Piranha IIIC DF90 Fire Support Vehicle

The MOWAG Piranha is a family of armoured fighting vehicles designed by the Swiss company MOWAG (since April 2010 the name has changed to General Dynamics European Land Systems – Mowag GmbH).
Five generations of vehicles have been produced, manufactured by Mowag or under licence by other companies, and variants are in service with military forces throughout the world.
In 2006 Belgian Army ordered a number of Swiss MOWAG Piranha IIIC 8×8 armored personnel carriers and a host of their variants to meet their armored infantry vehicle requirement. A total of 242 vehicles, including variants were ordered. 40 of these vehicles were fitted with CMI Defence 90-mm turret. Other sources report that currently only 18 of these vehicles are in service with Belgian Army and 22 vehicles are optional for supplementary orders. These are known as Piranha IIIC Direct Fire 90 or DF90. First vehicles were delivered in 2008.
This fire support vehicle has significant strategic and tactical mobility. It can support other Piranha IIIC 8×8 armored vehicles with direct fire. Operational concept behind these mobile lightly armored units is stressed on speed, deployability and maneuverability to counter enemy forces.
The main role of this Belgian artillery system is to support infantry. It is effective against lightly armored and soft skin vehicles. It can also engage buildings and fortifications. However it is not effective against modern main battle tanks. The 90-mm gun do not has adequate firepower for this mission. It is worth noting that most other countries are fielding fire support vehicles, armed with more powerful 105-mm or 120-mm guns. It seems that these were to heavy for the Piranha IIIC 8×8 chassis, so the 90-mm gun was selected.
This fire support vehicle is fitted with Belgian CMI Defence LCTS90 two-man turret. It is armed with a medium-pressure Cockerill Mk.8 90-mm gun. The gun is loaded manually. The gun is fully-stabilized and can fire accurately on the move at moving targets. It is worth noting that the CMI Defence is a world leader in 90-mm guns and turrets.
A wide range of ammunition is available for this gun. It can also fire newly developed high efficiency ammunition. Maximum range of fire is about 2.2 km. Indirect range of fire is up to 7.8 km. This gun can also launch Ukrainian Falarick 90 anti-tank guided missiles in the same manner as ordinary rounds. These missiles have laser guidance. However it is unknown if Belgian fire support vehicles use these missiles.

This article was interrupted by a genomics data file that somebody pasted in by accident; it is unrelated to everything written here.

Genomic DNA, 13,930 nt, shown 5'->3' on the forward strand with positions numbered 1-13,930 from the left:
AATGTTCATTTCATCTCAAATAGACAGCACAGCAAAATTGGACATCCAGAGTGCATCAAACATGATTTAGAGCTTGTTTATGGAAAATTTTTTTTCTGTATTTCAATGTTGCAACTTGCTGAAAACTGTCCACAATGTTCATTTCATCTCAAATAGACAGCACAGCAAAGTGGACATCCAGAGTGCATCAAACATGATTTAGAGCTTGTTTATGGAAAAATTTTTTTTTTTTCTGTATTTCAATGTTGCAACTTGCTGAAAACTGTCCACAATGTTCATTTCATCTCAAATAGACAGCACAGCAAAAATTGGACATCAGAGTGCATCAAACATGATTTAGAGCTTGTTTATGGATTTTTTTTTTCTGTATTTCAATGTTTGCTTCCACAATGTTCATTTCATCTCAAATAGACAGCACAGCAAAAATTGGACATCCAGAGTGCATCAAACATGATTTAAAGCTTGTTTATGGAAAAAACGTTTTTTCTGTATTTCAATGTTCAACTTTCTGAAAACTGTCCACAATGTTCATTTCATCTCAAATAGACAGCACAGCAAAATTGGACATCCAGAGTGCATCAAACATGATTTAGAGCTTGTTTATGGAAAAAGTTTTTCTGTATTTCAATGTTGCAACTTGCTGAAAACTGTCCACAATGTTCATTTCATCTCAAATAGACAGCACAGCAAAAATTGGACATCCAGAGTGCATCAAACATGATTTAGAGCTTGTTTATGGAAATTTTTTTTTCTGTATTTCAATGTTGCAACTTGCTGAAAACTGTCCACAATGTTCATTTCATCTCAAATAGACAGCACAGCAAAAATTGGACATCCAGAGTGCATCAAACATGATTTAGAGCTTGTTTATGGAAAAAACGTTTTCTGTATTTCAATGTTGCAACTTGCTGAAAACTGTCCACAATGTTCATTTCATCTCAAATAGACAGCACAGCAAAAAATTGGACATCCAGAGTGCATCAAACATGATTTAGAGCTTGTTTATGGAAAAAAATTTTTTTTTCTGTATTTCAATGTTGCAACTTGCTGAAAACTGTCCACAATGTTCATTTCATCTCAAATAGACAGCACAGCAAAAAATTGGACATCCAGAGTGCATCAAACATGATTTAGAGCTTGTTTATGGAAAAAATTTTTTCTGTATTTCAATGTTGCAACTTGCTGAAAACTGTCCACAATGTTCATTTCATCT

A total of 37 rounds are carried by the vehicle. 17 rounds are stored in the turret bustle and are ready to use. Remaining 20 rounds are stored inside the turret.
There is a coaxial 7.62-mm machine gun. Another 7.62-mm MG is mounted on the roof.
This fire support vehicle has advanced fire control system with a panoramic commander’s sight. Vehicle has a hunter-killer engagement capability.
The LCTS90 turret can be also mounted on other wheeled or tracked armored vehicles in a weight class of 10 to 20 t. It is used on Kuwaitian Pandur 6×6 fire support vehicles, Quatari and Saudi Arabian Piranha II 8×8 fire support vehicles.
The Belgian Piranha IIIC DF90 fire support vehicle has a modular scaleable armor protection against small arms fire, mine blasts and RPG rounds. It could be tailored, to suit specific mission requirements. Baseline turret armor provides protection against 7.62-mm armor-piercing rounds. Add-on armor can be fitted for a higher level of protection. Vehicle has a special underfloor design, that provides protection against landmines and improvised explosive devices. This machine is also fitted with NBC protection and automatic fire suppression systems.
This artillery system is operated by a crew of three, including commander, gunner and driver.
This fire support vehicle is powered by a Caterpillar C9 turbocharged diesel engine, developing 400 hp. Engine is located at the front. It is mated to ZF 7-speed automatic gearbox. Vehicle has a modern independent wheel suspension. It is claimed that this vehicle has cross-country mobility comparable to that of tracked vehicles. This vehicle no longer has amphibious capability due to increased weight.


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